That said, the author recounts an interesting experiment done by the BBC on the subject of how happiness can be spread. Set in the notoriously depressing London suburb of Slough, the BBC sent experts to work with 50 volunteers to see if they could become measurably more happy, and in turn spread that happiness.
Over the course of 12 weeks they were taught positive thinking exercises, mindfulness meditation, and psychological phenomena like how if you force yourself to smile more, you end up feeling happier. The volunteers practiced displaying more physical affection, spending more time in nature, doing yoga, engaging in playful behavior, and trying to spread contagious laughter.
By the end the volunteers were pulled as being significantly happier. Though it would have been interesting if the BBC had done a follow up to see if these effects continued long term.
Chapter 9: India
We’ve seen in multiple chapters the influence Buddhism has had on attitudes towards happiness, so what of the country where Buddhism was born?
The two religions that dominate India are Buddhism and Hinduism, and while they differ wildly, one of their shared characteristics is the view that chasing happiness is a futile and counter-productive endeavor that will itself only lead to unhappiness.
A fundamental tenet of Buddhism is that suffering is inherent to life, and that the only way we can be free of suffering is to free ourselves of desires, especially material desires.
While you might think such a country would be full of spirituality, unfortunately modern India has a huge problem with religious grifters. Gurus and cult leaders are in abundance, and they sell enlightenment for profit. Happiness is big business and grifters will offer the claim that they have all the answers, while in reality they give very little away.
However the roots of Hindu and Buddhist beliefs are still there. That the more you pursue happiness, the more elusive it will become. That we are all subject to Karma. Karma is often misunderstood in the west as being “what goes around comes around”, but that's not quite right. Karma is more akin to what we might call fate, it is the sum total of your actions in this and past lives and it is essentially out of our control.
What happens happens, and trying to change that will only make you miserable.
Chapter 10: USA
Depending on who you ask it will likely come as no surprise that unhappiness is an epidemic in the United States. While the country itself is wealthy, happiness isn’t proportionate. Happiness has actually been declining for the last 50 years, and rates of depression and anxiety have been increasing.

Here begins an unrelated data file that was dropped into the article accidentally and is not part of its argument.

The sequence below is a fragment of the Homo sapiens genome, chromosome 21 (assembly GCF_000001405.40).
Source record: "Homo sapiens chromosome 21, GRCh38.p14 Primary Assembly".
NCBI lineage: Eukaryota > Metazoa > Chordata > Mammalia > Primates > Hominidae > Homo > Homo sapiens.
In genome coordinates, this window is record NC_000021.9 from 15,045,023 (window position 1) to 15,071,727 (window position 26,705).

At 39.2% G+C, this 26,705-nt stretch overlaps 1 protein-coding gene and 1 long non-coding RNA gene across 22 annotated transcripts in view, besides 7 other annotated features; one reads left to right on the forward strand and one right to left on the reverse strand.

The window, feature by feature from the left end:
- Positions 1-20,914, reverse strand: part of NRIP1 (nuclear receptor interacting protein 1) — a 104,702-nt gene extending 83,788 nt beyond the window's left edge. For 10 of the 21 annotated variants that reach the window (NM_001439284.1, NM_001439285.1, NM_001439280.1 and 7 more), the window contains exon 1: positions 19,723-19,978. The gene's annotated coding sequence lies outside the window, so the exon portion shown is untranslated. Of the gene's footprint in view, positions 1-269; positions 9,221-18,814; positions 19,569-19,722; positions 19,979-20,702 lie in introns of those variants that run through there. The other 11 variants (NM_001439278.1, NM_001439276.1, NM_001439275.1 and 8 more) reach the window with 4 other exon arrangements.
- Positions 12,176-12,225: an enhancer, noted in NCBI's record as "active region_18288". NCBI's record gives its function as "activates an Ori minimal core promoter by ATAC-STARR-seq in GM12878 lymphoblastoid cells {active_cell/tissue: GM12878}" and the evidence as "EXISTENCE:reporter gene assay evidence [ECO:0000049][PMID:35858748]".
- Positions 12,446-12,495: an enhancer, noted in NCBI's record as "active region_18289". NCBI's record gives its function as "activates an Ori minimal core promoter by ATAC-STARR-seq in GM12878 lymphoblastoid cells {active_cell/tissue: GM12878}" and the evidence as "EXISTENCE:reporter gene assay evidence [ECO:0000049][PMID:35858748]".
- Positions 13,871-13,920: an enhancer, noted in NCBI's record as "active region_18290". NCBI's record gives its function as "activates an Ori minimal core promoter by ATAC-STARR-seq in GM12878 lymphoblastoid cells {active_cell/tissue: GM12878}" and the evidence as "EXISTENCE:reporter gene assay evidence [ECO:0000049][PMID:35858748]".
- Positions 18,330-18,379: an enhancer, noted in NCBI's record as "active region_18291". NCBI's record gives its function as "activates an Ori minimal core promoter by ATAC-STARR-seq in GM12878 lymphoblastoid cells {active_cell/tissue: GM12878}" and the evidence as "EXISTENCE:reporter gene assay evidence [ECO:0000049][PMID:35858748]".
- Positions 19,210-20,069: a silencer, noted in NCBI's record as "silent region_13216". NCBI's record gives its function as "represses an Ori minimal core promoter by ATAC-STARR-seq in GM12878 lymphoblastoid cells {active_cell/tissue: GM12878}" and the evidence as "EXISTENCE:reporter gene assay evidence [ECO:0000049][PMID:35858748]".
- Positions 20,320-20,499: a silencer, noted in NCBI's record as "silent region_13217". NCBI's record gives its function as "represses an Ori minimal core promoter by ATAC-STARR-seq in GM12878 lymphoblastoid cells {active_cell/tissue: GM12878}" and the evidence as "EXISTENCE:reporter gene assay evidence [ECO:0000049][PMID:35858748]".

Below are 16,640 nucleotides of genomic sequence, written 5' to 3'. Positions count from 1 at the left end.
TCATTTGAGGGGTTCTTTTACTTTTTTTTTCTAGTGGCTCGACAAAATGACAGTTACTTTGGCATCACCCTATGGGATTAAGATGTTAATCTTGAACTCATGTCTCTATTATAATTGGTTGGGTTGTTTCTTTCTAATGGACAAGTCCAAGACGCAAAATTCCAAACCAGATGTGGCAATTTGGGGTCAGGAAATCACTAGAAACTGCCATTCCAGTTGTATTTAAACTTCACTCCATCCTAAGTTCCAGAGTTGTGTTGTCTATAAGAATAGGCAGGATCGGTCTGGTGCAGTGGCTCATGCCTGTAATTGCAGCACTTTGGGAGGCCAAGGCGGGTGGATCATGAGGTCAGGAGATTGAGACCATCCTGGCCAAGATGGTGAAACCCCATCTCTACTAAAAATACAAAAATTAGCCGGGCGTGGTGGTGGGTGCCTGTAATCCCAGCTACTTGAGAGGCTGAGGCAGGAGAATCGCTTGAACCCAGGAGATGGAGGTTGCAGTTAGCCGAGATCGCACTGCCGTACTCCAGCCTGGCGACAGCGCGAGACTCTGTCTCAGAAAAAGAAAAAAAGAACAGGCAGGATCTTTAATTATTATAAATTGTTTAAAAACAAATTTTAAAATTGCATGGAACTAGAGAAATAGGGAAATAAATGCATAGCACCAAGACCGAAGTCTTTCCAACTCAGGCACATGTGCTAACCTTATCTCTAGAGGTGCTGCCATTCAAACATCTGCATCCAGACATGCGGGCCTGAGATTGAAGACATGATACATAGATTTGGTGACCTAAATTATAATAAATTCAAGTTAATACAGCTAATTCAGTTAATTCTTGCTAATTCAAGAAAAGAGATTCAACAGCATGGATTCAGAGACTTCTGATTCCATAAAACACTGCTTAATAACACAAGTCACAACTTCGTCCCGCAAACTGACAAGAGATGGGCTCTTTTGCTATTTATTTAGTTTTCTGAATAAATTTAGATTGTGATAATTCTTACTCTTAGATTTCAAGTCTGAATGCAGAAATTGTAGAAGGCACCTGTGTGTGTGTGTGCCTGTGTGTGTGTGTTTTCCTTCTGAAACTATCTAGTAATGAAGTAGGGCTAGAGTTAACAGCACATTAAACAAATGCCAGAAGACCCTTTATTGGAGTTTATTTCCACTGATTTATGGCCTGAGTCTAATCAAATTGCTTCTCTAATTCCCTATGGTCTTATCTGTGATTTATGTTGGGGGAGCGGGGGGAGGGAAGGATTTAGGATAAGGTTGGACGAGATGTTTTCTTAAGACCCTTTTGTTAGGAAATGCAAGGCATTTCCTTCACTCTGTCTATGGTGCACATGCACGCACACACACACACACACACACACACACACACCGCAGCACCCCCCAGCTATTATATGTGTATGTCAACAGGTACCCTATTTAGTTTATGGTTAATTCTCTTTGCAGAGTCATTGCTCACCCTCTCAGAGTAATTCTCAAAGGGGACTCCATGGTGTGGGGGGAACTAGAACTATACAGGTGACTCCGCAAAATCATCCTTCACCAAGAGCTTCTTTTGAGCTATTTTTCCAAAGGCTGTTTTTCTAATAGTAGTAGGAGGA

Some might point to this as an example of how material wealth isn’t a good predictor of happiness. But others might point out that while the US has become wealthier, that wealth has not been felt equally. Income inequality is at an all time high, the cost of housing, medicine, and education have continually risen despite wages being stagnant for 40 years.
And unlike countries like Bhutan, American culture views poverty as a personal failing. That wealth comes only to those that deserve it. Unlike Iceland, failure is shameful in the US. Unlike the Netherlands, equality and social safety nets aren’t present or valued. Unlike Thailand, Americans are constantly encouraged to be on the move, to think of the future, to think where you are now is never good enough.
A big issue for American happiness is the culture of overwork. Americans spend more time working than most other developed nations, and less time with loved ones. American communities are atomized, which is to say spread out and isolated. Most people don’t even know their neighbors. Obesity is also correlated with higher rates of depression.
One might be tempted to make a comparison to Qatar, but a significant difference is that America, despite this unhappiness, has an abundance of art and culture. In fact it's the number one exporter of art and music and media on earth. It’s the birthplace of jazz, the blues, rock and roll, cinema, comic books, and scores of the most well known English language writers.
But these art forms were often themselves born out of inequality and struggle. It seems that unlike Iceland, where art is pursued as a form of self-actualization, Americans often pursue art as a means of expressing their unhappiness.
Chapter 11: Final Summary
The path to happiness isn’t a straight line, it’s a maze, but there are certain constants that seem to exist. Material wealth can help in reducing anxiety and suffering related to poverty, but it can’t provide happiness on it’s own, and after a certain level of wealth it stops contributing to happiness completely. Community is universally important, humans are social animals and we cannot be happy whilst isolated. Autonomy and contributing to society seem to contribute directly to happiness, but it can still be obtained without them. Living in the moment seems to consistently be a positive influence on happiness.
And ultimately chasing happiness seems to always be futile. Happiness comes from the here and now, not from the pursuit of it.